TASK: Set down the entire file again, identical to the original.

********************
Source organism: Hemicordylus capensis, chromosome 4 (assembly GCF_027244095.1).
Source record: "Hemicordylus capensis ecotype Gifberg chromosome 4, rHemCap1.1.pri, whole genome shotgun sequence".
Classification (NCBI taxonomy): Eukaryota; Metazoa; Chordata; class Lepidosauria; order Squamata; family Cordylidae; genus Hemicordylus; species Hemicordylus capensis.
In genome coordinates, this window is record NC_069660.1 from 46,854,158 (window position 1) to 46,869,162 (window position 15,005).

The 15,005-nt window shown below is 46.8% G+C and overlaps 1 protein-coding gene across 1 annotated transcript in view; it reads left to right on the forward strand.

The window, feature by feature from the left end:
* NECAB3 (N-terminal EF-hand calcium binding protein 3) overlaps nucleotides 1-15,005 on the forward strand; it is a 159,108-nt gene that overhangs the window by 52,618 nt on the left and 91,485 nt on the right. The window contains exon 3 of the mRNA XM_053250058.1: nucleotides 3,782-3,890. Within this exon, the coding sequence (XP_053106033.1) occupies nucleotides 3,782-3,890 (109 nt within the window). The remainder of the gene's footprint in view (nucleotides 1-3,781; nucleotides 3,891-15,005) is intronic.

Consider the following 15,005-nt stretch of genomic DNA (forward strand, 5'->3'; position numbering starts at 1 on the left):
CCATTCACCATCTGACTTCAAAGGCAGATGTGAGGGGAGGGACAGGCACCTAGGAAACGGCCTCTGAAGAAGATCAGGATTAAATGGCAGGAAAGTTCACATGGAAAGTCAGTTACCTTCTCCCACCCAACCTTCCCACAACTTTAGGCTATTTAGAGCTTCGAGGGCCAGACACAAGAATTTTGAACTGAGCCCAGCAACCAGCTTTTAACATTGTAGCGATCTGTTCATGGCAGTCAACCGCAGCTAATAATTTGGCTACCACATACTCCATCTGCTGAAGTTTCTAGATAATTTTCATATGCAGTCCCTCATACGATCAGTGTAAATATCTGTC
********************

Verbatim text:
Source organism: Hemicordylus capensis, chromosome 4 (assembly GCF_027244095.1).
Source record: "Hemicordylus capensis ecotype Gifberg chromosome 4, rHemCap1.1.pri, whole genome shotgun sequence".
Classification (NCBI taxonomy): Eukaryota; Metazoa; Chordata; class Lepidosauria; order Squamata; family Cordylidae; genus Hemicordylus; species Hemicordylus capensis.
In genome coordinates, this window is record NC_069660.1 from 46,854,158 (window position 1) to 46,869,162 (window position 15,005).

The 15,005-nt window shown below is 46.8% G+C and overlaps 1 protein-coding gene across 1 annotated transcript in view; it reads left to right on the forward strand.

The window, feature by feature from the left end:
* NECAB3 (N-terminal EF-hand calcium binding protein 3) overlaps nucleotides 1-15,005 on the forward strand; it is a 159,108-nt gene that overhangs the window by 52,618 nt on the left and 91,485 nt on the right. The window contains exon 3 of the mRNA XM_053250058.1: nucleotides 3,782-3,890. Within this exon, the coding sequence (XP_053106033.1) occupies nucleotides 3,782-3,890 (109 nt within the window). The remainder of the gene's footprint in view (nucleotides 1-3,781; nucleotides 3,891-15,005) is intronic.

Consider the following 15,005-nt stretch of genomic DNA (forward strand, 5'->3'; position numbering starts at 1 on the left):
CCATTCACCATCTGACTTCAAAGGCAGATGTGAGGGGAGGGACAGGCACCTAGGAAACGGCCTCTGAAGAAGATCAGGATTAAATGGCAGGAAAGTTCACATGGAAAGTCAGTTACCTTCTCCCACCCAACCTTCCCACAACTTTAGGCTATTTAGAGCTTCGAGGGCCAGACACAAGAATTTTGAACTGAGCCCAGCAACCAGCTTTTAACATTGTAGCGATCTGTTCATGGCAGTCAACCGCAGCTAATAATTTGGCTACCACATACTCCATCTGCTGAAGTTTCTAGATAATTTTCATATGCAGTCCCTCATACGATCAGTGTAAATATCTGTC